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Review: nortriptyline and bupropion each increase smoking cessation rates
  1. Charles J Bentz, MD, FACP
  1. St Vincent Hospital and Medical Center
 Portland, Oregon, USA

    Statistics from Altmetric.com

    
 
 Q Do antidepressants increase long term abstinence from smoking?

    Clinical impact rating GP/FP/Primary care ★★★★★★☆ IM ★★★★★★☆ Respirology ★★★★★★☆

    METHODS

    Embedded ImageData sources:

    drug names found in the Tobacco Addiction Group’s specialised register, reference lists, and meeting abstracts were searched in PubMed and EMBASE/Excerpta Medica in 2002. Investigators were contacted.

    Embedded ImageStudy selection and assessment:

    randomised controlled trials (RCTs) that compared any antidepressant with placebo or another treatment and assessed abstinence of smoking at ⩾6 months. Studies were pooled using fixed effects.

    Embedded ImageOutcome:

    abstinence.

    MAIN RESULTS

    30 RCTs were included. Tricyclic antidepressants. Nortriptyline increased smoking cessation (5 RCTs) (table). Monoamine oxidase inhibitors. 1 RCT of moclobemide did not show a statistically significant difference in abstinence at 12 months (table). Atypical antidepressants. 16 RCTs showed that bupropion was better than placebo for increasing abstinence (table). 2 RCTs compared bupropion with nicotine replacement therapy. 1 showed a benefit for bupropion, whereas the other unpublished RCT did not (table). 1 RCT compared bupropion with nortriptyline and showed no statistical difference (table). 1 study comparing venlafaxine with placebo did not show a statistically significant difference (table. Selective serotonin reuptake inhibitors (SSRIs). 4 RCTs (2 fluoxetine, 1 paroxetine, 1 sertraline) showed that SSRIs did not increase abstinence at ⩾6 months (table).

    Antidepressants for increasing smoking cessation rates at ⩾6 months*

    CONCLUSIONS

    In smokers, bupropion and nortriptyline increase abstinence at ⩾6 months. Selective serotonin reuptake inhibitors do not increase abstinence.

    Commentary

    Hughes et al live up to the Cochrane Collaboration’s reputation in this review, which shows benefit for 2 antidepressants (bupropion and nortriptyline) for long term abstinence in smoking cessation. This supports the US Public Health Service Guideline “Treating Tobacco Use and Dependence,” which gives a clear recommendation that all patients attempting to quit should be encouraged to use effective pharmacotherapy.1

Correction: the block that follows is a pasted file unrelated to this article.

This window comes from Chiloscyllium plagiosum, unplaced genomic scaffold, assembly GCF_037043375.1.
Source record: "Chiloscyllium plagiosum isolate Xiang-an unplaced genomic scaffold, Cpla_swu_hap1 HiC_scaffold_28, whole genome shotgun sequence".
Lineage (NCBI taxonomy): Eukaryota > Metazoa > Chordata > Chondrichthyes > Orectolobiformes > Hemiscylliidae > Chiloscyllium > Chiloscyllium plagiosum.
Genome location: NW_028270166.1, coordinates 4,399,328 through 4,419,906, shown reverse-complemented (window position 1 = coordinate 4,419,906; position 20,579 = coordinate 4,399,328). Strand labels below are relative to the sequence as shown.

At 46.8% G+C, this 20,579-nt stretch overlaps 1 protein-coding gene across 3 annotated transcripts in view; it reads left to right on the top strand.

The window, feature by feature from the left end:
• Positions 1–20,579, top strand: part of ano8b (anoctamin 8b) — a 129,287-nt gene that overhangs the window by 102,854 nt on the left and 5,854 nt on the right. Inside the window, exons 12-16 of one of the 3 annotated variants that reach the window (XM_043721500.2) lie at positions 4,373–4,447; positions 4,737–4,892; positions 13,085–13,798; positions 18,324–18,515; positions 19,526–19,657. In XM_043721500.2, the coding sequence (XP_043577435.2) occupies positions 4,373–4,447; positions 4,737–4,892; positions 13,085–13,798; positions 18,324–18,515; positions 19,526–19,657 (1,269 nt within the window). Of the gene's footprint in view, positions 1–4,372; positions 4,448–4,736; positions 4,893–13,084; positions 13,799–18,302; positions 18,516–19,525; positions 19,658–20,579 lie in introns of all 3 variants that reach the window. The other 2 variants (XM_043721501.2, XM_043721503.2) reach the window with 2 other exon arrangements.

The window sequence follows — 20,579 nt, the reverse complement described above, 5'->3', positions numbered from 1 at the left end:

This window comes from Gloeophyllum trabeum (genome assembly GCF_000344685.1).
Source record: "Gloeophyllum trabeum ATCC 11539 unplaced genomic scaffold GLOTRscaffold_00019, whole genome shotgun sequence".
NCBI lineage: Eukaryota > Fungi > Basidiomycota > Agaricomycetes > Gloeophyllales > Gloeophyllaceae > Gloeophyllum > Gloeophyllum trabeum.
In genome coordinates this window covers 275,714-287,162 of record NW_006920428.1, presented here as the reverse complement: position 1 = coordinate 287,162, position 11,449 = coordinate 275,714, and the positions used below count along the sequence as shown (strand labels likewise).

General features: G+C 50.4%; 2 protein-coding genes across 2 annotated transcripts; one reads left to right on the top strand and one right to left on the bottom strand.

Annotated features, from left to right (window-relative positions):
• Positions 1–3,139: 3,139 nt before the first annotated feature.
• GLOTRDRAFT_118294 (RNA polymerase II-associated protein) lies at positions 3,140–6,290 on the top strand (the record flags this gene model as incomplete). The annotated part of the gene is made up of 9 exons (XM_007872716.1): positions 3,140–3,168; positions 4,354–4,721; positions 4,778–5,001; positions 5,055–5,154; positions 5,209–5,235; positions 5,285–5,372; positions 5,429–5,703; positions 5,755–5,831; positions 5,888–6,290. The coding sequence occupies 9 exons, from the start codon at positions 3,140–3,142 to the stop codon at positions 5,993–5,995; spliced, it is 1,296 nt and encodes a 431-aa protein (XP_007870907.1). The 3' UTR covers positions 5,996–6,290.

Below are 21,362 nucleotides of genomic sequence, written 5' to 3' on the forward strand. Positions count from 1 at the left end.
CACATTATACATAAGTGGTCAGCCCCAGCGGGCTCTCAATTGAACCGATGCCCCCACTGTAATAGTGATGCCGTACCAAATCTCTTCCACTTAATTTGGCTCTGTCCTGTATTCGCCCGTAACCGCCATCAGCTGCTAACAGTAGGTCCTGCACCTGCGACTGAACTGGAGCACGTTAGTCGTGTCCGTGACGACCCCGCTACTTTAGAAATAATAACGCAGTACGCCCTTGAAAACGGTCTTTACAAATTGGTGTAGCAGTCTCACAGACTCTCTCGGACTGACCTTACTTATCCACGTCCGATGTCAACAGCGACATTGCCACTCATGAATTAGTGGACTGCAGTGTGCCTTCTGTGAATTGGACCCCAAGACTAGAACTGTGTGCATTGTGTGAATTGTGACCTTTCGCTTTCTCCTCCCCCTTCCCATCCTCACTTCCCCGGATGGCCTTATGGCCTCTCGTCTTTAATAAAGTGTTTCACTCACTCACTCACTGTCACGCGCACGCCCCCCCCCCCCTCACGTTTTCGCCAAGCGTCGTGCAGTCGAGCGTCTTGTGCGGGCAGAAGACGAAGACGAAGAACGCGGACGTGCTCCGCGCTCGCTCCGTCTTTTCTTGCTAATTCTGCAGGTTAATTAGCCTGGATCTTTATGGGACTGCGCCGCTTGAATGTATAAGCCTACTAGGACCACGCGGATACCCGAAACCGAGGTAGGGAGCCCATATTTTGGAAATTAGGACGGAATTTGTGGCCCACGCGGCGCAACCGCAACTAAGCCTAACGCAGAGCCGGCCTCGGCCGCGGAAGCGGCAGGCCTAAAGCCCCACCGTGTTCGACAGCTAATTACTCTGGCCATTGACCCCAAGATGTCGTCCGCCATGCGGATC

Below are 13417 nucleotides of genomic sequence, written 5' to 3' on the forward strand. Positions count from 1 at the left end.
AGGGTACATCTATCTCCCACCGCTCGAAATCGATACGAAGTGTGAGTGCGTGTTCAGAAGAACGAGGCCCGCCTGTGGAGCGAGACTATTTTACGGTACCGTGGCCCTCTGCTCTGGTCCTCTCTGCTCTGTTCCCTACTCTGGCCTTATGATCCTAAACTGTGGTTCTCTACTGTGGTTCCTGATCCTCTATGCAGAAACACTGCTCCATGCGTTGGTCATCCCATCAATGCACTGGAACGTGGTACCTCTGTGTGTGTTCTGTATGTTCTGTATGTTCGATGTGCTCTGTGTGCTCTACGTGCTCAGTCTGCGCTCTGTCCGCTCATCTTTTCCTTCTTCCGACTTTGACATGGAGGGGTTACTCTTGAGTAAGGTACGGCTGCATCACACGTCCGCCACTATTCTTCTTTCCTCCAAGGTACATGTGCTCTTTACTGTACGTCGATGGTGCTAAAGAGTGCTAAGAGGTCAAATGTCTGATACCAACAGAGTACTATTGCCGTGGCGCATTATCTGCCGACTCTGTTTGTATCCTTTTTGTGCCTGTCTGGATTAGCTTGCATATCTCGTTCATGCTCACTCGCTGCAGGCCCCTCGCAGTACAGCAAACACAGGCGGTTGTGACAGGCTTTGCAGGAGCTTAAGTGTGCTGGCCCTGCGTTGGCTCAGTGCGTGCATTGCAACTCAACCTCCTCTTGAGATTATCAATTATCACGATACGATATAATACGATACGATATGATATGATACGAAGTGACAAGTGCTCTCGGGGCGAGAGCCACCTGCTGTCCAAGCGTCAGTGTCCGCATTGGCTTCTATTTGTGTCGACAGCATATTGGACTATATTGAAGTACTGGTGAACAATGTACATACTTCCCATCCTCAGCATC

While it is encouraging to learn of effective interventions, one aspect of this type of research may go unnoticed, which is the level of behavioural support that occurs. Typically, both experimental and control subjects receive counselling, but how much are they talking about? For example, in one high quality study included in the meta-analysis,2 all patients received individual counselling weekly for the first 7 weeks and at weeks 9 and 12, with telephone counselling at the fourth and fifth months. This could mean as much as 2 hours of individual counselling! Compare this with the level of behavioural support given in a busy clinical practice, which could be, “Here is your prescription, see you in 6 months, good luck.” If one wants to replicate the results of research in clinical practice, then one should try to replicate the methods under which the original research was conducted. Many factors may account for relapse, but when patients claim that “these medications don’t work,” physicians should inquire whether they were given with the appropriate amount of behavioural support.

    Clearly, all smokers should be offered effective pharmacological assistance with quitting. This currently means 2 antidepressants (bupropion and nortriptyline) along with nicotine replacement therapy, for which there is overwhelming evidence of effectiveness.1 However, physicians also need to remember to include the appropriate amount of psychosocial and behavioural support, which gives our patients the best chance to achieve long term abstinence.

    References

    View Abstract

    Footnotes

    • For correspondence: Professor J Hughes, University of Vermont, Burlington, VT, USA. john.hughesuvm.edu

    • Sources of funding: National Institute on Drug Abuse (NIDA) and NHS Research and Development National Cancer Programme.

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